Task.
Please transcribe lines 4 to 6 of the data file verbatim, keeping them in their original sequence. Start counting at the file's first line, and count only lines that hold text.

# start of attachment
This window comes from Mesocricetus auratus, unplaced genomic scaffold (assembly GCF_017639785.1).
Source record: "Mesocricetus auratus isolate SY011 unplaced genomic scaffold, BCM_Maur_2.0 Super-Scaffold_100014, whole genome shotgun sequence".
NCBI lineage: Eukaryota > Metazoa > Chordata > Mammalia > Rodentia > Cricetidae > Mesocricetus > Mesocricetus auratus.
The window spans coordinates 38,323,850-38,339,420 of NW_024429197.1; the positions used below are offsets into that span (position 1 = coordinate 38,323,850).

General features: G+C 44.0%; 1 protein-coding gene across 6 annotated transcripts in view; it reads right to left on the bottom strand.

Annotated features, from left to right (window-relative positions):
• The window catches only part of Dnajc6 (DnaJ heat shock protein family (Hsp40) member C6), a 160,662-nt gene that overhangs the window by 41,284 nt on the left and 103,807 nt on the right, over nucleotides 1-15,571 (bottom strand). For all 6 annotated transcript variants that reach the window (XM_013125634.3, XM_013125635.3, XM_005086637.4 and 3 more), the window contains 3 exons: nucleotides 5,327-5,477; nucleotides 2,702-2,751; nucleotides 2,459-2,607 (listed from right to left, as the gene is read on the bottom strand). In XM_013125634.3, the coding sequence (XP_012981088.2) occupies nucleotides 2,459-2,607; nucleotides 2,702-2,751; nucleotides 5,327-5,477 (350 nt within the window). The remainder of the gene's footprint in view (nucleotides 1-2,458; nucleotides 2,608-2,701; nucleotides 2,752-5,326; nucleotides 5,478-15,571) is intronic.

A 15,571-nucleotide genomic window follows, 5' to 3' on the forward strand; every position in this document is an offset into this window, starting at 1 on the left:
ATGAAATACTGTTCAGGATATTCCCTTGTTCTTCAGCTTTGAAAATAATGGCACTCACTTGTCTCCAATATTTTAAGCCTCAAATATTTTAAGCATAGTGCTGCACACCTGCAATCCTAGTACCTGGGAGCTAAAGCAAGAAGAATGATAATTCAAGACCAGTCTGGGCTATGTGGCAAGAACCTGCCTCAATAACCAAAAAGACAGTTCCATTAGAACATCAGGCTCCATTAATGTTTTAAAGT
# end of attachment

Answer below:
The window spans coordinates 38,323,850-38,339,420 of NW_024429197.1; the positions used below are offsets into that span (position 1 = coordinate 38,323,850).

General features: G+C 44.0%; 1 protein-coding gene across 6 annotated transcripts in view; it reads right to left on the bottom strand.

Annotated features, from left to right (window-relative positions):